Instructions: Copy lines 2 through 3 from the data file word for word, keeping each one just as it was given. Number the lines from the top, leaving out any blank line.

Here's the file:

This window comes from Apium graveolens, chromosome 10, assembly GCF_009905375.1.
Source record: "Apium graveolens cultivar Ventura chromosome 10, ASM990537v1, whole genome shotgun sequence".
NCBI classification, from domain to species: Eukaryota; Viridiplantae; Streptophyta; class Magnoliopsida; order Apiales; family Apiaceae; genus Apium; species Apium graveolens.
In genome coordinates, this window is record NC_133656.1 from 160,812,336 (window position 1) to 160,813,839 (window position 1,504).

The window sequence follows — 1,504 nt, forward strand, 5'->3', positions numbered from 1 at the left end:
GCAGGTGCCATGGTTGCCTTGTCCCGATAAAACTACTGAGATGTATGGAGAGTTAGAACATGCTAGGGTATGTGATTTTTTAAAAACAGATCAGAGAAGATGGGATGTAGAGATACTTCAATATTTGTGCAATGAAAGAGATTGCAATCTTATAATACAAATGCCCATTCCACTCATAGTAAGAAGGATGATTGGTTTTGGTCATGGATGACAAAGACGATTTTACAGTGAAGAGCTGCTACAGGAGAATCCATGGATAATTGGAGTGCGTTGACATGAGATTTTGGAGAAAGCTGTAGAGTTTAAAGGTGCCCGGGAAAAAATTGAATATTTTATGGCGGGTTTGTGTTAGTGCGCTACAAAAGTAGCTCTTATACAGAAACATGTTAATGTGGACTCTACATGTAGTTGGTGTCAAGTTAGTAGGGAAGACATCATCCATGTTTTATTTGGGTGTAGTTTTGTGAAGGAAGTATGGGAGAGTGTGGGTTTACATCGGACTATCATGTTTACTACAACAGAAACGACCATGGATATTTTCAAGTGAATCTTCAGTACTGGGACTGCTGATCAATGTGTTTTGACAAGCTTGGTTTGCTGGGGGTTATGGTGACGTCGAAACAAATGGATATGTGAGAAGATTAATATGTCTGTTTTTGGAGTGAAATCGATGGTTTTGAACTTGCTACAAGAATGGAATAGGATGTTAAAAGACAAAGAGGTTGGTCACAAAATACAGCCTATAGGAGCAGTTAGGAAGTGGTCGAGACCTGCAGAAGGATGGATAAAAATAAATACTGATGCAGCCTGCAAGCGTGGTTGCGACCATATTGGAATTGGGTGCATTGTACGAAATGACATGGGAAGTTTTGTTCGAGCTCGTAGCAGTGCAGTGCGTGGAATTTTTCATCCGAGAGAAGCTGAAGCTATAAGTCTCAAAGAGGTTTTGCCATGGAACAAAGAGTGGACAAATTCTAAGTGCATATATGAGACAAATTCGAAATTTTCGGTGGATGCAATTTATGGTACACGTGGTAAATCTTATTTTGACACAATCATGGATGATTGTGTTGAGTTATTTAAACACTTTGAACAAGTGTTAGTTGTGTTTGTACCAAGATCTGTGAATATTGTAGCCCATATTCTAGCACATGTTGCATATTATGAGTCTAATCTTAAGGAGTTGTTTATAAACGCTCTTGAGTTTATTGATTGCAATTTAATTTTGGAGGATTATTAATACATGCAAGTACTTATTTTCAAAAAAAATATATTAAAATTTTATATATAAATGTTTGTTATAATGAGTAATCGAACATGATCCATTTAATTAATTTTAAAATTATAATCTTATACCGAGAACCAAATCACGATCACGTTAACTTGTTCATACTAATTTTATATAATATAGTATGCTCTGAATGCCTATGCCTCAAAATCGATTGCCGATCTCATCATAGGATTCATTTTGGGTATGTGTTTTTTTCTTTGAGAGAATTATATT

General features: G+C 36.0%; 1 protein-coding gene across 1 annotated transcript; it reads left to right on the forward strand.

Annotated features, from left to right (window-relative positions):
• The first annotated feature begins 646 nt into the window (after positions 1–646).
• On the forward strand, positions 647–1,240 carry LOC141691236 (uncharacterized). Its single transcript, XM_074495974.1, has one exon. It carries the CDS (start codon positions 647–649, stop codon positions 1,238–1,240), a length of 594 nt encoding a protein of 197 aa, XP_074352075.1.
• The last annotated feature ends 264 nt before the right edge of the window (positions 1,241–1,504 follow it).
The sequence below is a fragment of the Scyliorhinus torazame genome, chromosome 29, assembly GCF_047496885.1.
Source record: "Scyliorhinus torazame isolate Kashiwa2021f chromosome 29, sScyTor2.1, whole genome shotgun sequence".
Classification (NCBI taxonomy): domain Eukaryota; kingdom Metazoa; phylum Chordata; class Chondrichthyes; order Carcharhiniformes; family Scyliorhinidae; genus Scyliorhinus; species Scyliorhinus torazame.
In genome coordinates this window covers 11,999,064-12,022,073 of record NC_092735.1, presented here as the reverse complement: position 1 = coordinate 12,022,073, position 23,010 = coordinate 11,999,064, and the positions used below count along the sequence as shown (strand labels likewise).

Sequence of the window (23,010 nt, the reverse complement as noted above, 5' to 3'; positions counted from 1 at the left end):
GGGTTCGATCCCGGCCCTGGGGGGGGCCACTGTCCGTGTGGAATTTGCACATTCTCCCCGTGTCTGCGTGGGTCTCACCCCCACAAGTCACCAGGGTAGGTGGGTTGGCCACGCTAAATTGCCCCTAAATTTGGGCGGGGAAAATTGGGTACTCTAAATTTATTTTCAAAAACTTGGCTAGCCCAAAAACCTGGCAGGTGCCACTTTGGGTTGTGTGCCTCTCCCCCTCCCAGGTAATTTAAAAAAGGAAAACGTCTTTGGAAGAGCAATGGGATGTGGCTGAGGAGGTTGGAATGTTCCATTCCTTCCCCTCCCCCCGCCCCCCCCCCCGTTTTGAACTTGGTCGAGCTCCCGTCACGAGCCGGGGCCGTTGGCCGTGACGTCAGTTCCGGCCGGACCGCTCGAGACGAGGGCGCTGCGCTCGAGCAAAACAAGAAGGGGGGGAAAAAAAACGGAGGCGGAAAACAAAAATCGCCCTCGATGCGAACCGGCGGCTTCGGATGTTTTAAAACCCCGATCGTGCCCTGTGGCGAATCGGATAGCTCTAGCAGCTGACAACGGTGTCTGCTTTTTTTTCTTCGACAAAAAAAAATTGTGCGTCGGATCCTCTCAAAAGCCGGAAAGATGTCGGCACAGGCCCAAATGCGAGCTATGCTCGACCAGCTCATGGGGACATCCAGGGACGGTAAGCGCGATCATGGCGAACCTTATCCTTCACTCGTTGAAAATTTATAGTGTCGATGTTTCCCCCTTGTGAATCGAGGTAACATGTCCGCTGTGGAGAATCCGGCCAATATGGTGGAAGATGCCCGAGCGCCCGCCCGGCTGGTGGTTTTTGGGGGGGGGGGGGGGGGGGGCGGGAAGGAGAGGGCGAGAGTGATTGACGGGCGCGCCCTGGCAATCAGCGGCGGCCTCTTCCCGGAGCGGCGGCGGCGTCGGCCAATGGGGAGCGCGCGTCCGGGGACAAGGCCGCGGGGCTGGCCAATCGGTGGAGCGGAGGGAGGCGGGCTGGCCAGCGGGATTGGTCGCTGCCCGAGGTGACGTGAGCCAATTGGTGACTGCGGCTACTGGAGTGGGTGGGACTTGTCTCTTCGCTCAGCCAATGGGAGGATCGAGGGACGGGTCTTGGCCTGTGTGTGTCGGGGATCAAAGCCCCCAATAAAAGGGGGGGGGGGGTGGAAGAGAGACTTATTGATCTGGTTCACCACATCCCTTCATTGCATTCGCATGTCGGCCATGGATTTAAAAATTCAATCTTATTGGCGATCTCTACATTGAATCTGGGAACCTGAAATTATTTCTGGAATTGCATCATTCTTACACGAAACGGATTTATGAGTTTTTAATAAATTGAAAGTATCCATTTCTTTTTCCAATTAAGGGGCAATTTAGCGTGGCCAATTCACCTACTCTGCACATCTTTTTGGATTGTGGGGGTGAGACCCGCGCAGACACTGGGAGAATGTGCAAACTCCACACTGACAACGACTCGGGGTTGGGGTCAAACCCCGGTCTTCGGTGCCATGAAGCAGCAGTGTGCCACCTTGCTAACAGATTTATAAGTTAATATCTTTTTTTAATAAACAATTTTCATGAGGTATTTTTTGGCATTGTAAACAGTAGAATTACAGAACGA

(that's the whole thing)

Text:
Source record: "Apium graveolens cultivar Ventura chromosome 10, ASM990537v1, whole genome shotgun sequence".
NCBI classification, from domain to species: Eukaryota; Viridiplantae; Streptophyta; class Magnoliopsida; order Apiales; family Apiaceae; genus Apium; species Apium graveolens.